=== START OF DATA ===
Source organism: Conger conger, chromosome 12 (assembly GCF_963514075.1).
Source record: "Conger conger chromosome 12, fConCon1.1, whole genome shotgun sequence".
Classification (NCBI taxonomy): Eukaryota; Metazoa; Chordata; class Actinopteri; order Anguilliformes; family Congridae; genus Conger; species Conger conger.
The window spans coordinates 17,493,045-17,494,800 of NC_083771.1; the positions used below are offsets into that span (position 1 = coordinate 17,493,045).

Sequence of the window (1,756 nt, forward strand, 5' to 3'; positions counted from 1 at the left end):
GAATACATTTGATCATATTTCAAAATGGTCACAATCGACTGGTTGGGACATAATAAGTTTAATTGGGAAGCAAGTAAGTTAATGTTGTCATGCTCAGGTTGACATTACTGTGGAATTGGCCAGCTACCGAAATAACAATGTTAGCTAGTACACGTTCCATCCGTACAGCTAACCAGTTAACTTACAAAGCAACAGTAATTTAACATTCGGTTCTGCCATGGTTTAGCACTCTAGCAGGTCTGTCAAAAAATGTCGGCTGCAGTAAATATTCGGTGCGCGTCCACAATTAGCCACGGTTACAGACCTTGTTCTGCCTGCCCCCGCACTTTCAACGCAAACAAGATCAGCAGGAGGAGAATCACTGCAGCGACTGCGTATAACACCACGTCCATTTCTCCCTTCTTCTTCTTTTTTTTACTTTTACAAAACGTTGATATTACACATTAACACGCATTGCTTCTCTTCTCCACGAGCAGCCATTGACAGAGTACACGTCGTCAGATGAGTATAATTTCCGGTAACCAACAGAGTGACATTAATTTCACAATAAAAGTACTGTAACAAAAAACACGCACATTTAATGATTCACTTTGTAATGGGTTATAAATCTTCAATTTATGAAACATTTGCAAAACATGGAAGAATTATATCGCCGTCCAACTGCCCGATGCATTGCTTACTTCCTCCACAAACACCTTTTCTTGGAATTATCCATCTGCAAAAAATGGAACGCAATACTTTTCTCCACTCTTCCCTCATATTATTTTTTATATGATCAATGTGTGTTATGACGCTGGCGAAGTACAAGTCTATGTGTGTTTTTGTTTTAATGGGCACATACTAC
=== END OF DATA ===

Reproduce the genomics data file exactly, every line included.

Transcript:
Source organism: Conger conger, chromosome 12 (assembly GCF_963514075.1).
Source record: "Conger conger chromosome 12, fConCon1.1, whole genome shotgun sequence".
Classification (NCBI taxonomy): Eukaryota; Metazoa; Chordata; class Actinopteri; order Anguilliformes; family Congridae; genus Conger; species Conger conger.
The window spans coordinates 17,493,045-17,494,800 of NC_083771.1; the positions used below are offsets into that span (position 1 = coordinate 17,493,045).

Sequence of the window (1,756 nt, forward strand, 5' to 3'; positions counted from 1 at the left end):
GAATACATTTGATCATATTTCAAAATGGTCACAATCGACTGGTTGGGACATAATAAGTTTAATTGGGAAGCAAGTAAGTTAATGTTGTCATGCTCAGGTTGACATTACTGTGGAATTGGCCAGCTACCGAAATAACAATGTTAGCTAGTACACGTTCCATCCGTACAGCTAACCAGTTAACTTACAAAGCAACAGTAATTTAACATTCGGTTCTGCCATGGTTTAGCACTCTAGCAGGTCTGTCAAAAAATGTCGGCTGCAGTAAATATTCGGTGCGCGTCCACAATTAGCCACGGTTACAGACCTTGTTCTGCCTGCCCCCGCACTTTCAACGCAAACAAGATCAGCAGGAGGAGAATCACTGCAGCGACTGCGTATAACACCACGTCCATTTCTCCCTTCTTCTTCTTTTTTTTACTTTTACAAAACGTTGATATTACACATTAACACGCATTGCTTCTCTTCTCCACGAGCAGCCATTGACAGAGTACACGTCGTCAGATGAGTATAATTTCCGGTAACCAACAGAGTGACATTAATTTCACAATAAAAGTACTGTAACAAAAAACACGCACATTTAATGATTCACTTTGTAATGGGTTATAAATCTTCAATTTATGAAACATTTGCAAAACATGGAAGAATTATATCGCCGTCCAACTGCCCGATGCATTGCTTACTTCCTCCACAAACACCTTTTCTTGGAATTATCCATCTGCAAAAAATGGAACGCAATACTTTTCTCCACTCTTCCCTCATATTATTTTTTATATGATCAATGTGTGTTATGACGCTGGCGAAGTACAAGTCTATGTGTGTTTTTGTTTTAATGGGCACATACTAC